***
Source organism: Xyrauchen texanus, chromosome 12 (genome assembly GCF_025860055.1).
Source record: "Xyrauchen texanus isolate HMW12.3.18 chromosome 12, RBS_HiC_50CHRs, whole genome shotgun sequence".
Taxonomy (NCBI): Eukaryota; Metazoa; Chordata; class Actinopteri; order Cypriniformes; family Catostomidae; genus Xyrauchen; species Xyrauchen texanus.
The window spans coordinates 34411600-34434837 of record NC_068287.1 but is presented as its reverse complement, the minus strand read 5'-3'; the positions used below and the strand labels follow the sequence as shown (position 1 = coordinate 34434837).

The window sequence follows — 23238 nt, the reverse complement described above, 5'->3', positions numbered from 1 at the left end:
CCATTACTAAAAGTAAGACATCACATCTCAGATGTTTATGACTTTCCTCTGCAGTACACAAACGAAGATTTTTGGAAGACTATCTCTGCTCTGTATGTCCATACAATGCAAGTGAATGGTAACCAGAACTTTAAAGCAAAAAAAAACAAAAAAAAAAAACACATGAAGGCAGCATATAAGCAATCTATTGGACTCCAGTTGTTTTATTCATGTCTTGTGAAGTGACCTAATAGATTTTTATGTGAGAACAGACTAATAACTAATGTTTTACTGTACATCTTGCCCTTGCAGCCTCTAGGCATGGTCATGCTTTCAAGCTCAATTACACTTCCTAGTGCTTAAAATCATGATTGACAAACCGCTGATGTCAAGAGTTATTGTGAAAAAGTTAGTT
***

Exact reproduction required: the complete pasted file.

Source organism: Xyrauchen texanus, chromosome 12 (genome assembly GCF_025860055.1).
Source record: "Xyrauchen texanus isolate HMW12.3.18 chromosome 12, RBS_HiC_50CHRs, whole genome shotgun sequence".
Taxonomy (NCBI): Eukaryota; Metazoa; Chordata; class Actinopteri; order Cypriniformes; family Catostomidae; genus Xyrauchen; species Xyrauchen texanus.
The window spans coordinates 34411600-34434837 of record NC_068287.1 but is presented as its reverse complement, the minus strand read 5'-3'; the positions used below and the strand labels follow the sequence as shown (position 1 = coordinate 34434837).

The window sequence follows — 23238 nt, the reverse complement described above, 5'->3', positions numbered from 1 at the left end:
CCATTACTAAAAGTAAGACATCACATCTCAGATGTTTATGACTTTCCTCTGCAGTACACAAACGAAGATTTTTGGAAGACTATCTCTGCTCTGTATGTCCATACAATGCAAGTGAATGGTAACCAGAACTTTAAAGCAAAAAAAAACAAAAAAAAAAAACACATGAAGGCAGCATATAAGCAATCTATTGGACTCCAGTTGTTTTATTCATGTCTTGTGAAGTGACCTAATAGATTTTTATGTGAGAACAGACTAATAACTAATGTTTTACTGTACATCTTGCCCTTGCAGCCTCTAGGCATGGTCATGCTTTCAAGCTCAATTACACTTCCTAGTGCTTAAAATCATGATTGACAAACCGCTGATGTCAAGAGTTATTGTGAAAAAGTTAGTT